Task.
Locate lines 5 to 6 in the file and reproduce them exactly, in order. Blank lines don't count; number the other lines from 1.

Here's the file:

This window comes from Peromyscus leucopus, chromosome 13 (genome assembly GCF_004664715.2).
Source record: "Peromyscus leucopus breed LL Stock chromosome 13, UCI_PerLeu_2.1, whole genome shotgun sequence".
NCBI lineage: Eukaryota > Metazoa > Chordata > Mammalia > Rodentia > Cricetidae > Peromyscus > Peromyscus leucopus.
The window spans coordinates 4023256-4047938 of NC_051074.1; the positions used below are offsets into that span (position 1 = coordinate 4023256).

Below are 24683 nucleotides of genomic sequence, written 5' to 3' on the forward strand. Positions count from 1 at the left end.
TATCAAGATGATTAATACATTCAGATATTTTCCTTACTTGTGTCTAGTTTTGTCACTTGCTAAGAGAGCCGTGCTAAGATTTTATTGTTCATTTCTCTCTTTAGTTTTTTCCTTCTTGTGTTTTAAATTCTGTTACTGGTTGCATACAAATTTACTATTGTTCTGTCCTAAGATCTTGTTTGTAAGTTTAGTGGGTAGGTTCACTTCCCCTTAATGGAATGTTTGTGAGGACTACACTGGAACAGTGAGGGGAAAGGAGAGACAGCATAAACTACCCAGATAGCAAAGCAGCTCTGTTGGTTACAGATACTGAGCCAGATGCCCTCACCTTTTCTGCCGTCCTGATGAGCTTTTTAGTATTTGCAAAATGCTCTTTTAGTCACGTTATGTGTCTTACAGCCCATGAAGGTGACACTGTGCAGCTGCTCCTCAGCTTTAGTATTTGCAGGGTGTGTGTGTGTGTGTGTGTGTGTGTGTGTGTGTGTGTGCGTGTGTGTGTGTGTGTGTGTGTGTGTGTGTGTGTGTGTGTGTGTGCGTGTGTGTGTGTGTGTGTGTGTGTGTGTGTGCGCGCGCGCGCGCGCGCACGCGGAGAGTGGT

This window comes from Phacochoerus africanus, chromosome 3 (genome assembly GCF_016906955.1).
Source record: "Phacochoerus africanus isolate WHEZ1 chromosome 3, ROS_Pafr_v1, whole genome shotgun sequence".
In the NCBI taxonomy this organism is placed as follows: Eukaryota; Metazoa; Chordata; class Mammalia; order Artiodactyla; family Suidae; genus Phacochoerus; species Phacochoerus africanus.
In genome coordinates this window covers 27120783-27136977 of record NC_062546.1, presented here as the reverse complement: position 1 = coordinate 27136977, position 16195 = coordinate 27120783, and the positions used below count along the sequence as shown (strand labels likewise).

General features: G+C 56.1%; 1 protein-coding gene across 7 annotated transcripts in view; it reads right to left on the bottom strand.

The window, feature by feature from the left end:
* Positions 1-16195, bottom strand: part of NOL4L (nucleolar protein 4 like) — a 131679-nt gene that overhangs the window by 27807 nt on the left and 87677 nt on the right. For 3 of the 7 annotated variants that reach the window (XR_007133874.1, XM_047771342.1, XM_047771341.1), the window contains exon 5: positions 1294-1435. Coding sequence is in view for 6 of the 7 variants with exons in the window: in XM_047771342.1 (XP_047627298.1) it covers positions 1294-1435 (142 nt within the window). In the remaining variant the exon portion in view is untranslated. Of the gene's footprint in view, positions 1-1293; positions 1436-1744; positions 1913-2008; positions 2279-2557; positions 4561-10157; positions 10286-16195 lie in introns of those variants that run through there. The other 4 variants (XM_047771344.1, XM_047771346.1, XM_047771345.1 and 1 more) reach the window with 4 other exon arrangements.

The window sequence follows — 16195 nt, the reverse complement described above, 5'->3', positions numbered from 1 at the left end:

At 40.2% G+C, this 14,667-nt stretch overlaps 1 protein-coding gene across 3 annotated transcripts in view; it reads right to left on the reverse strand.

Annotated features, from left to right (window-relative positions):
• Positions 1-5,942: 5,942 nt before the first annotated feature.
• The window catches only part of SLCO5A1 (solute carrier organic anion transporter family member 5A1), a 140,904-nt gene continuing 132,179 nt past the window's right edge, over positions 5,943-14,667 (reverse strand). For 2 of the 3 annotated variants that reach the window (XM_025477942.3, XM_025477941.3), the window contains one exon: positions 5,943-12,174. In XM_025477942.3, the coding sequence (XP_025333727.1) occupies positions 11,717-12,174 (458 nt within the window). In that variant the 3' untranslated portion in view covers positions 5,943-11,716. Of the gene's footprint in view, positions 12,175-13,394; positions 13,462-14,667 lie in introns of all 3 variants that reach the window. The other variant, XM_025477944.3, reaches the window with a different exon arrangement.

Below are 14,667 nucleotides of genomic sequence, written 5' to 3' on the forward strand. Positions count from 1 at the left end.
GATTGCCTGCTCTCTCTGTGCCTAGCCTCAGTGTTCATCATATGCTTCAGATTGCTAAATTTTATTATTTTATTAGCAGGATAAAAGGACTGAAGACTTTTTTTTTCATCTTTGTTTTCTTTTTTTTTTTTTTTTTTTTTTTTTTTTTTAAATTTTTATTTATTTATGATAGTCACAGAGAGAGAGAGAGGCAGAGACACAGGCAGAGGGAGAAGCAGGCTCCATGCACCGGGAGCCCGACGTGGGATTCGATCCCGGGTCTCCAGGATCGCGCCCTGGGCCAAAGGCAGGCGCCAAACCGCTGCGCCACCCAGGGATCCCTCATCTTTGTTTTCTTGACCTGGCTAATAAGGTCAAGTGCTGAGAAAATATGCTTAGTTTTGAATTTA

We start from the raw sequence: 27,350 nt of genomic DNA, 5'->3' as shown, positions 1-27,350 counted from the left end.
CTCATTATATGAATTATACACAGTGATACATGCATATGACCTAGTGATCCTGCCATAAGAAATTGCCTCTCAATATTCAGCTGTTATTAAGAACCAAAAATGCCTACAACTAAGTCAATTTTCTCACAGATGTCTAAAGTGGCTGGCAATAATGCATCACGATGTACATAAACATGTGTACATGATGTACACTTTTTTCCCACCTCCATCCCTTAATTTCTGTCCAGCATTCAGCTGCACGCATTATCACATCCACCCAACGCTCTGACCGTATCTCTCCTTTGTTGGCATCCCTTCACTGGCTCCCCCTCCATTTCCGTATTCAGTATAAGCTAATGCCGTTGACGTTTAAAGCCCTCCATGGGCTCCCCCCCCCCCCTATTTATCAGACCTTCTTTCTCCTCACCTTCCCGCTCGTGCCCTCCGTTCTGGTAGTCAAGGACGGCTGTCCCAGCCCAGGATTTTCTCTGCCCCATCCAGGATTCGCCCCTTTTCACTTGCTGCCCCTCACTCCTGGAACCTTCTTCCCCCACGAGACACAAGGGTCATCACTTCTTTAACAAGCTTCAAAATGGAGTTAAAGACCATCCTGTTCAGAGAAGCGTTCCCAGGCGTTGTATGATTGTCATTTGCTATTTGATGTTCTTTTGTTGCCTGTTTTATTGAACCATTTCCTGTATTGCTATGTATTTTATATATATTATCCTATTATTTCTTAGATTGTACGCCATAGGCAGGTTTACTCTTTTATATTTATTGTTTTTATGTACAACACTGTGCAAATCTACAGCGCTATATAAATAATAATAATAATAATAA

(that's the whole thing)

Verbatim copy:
Below are 24683 nucleotides of genomic sequence, written 5' to 3' on the forward strand. Positions count from 1 at the left end.
TATCAAGATGATTAATACATTCAGATATTTTCCTTACTTGTGTCTAGTTTTGTCACTTGCTAAGAGAGCCGTGCTAAGATTTTATTGTTCATTTCTCTCTTTAGTTTTTTCCTTCTTGTGTTTTAAATTCTGTTACTGGTTGCATACAAATTTACTATTGTTCTGTCCTAAGATCTTGTTTGTAAGTTTAGTGGGTAGGTTCACTTCCCCTTAATGGAATGTTTGTGAGGACTACACTGGAACAGTGAGGGGAAAGGAGAGACAGCATAAACTACCCAGATAGCAAAGCAGCTCTGTTGGTTACAGATACTGAGCCAGATGCCCTCACCTTTTCTGCCGTCCTGATGAGCTTTTTAGTATTTGCAAAATGCTCTTTTAGTCACGTTATGTGTCTTACAGCCCATGAAGGTGACACTGTGCAGCTGCTCCTCAGCTTTAGTATTTGCAGGGTGTGTGTGTGTGTGTGTGTGTGTGTGTGTGTGTGTGTGCGTGTGTGTGTGTGTGTGTGTGTGTGTGTGTGTGTGTGTGTGTGTGCGTGTGTGTGTGTGTGTGTGTGTGTGTGTGTGCGCGCGCGCGCGCGCGCACGCGGAGAGTGGT